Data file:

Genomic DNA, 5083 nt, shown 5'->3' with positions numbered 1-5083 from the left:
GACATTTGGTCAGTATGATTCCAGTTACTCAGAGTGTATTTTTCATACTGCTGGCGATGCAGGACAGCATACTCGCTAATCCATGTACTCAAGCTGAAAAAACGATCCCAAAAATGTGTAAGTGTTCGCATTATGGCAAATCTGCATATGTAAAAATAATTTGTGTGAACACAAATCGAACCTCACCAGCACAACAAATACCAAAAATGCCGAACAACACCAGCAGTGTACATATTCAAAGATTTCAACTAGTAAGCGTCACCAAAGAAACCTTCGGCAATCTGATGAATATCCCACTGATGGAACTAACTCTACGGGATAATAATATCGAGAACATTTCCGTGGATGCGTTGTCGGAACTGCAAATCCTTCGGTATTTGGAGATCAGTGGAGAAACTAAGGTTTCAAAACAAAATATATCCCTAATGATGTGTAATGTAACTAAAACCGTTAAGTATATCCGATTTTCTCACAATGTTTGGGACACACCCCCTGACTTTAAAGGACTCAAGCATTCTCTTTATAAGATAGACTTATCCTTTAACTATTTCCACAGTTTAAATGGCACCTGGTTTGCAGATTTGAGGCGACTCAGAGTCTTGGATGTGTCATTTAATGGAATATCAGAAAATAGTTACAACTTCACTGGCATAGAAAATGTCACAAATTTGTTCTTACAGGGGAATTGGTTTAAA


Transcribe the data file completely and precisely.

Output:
Genomic DNA, 5083 nt, shown 5'->3' with positions numbered 1-5083 from the left:
GACATTTGGTCAGTATGATTCCAGTTACTCAGAGTGTATTTTTCATACTGCTGGCGATGCAGGACAGCATACTCGCTAATCCATGTACTCAAGCTGAAAAAACGATCCCAAAAATGTGTAAGTGTTCGCATTATGGCAAATCTGCATATGTAAAAATAATTTGTGTGAACACAAATCGAACCTCACCAGCACAACAAATACCAAAAATGCCGAACAACACCAGCAGTGTACATATTCAAAGATTTCAACTAGTAAGCGTCACCAAAGAAACCTTCGGCAATCTGATGAATATCCCACTGATGGAACTAACTCTACGGGATAATAATATCGAGAACATTTCCGTGGATGCGTTGTCGGAACTGCAAATCCTTCGGTATTTGGAGATCAGTGGAGAAACTAAGGTTTCAAAACAAAATATATCCCTAATGATGTGTAATGTAACTAAAACCGTTAAGTATATCCGATTTTCTCACAATGTTTGGGACACACCCCCTGACTTTAAAGGACTCAAGCATTCTCTTTATAAGATAGACTTATCCTTTAACTATTTCCACAGTTTAAATGGCACCTGGTTTGCAGATTTGAGGCGACTCAGAGTCTTGGATGTGTCATTTAATGGAATATCAGAAAATAGTTACAACTTCACTGGCATAGAAAATGTCACAAATTTGTTCTTACAGGGGAATTGGTTTAAA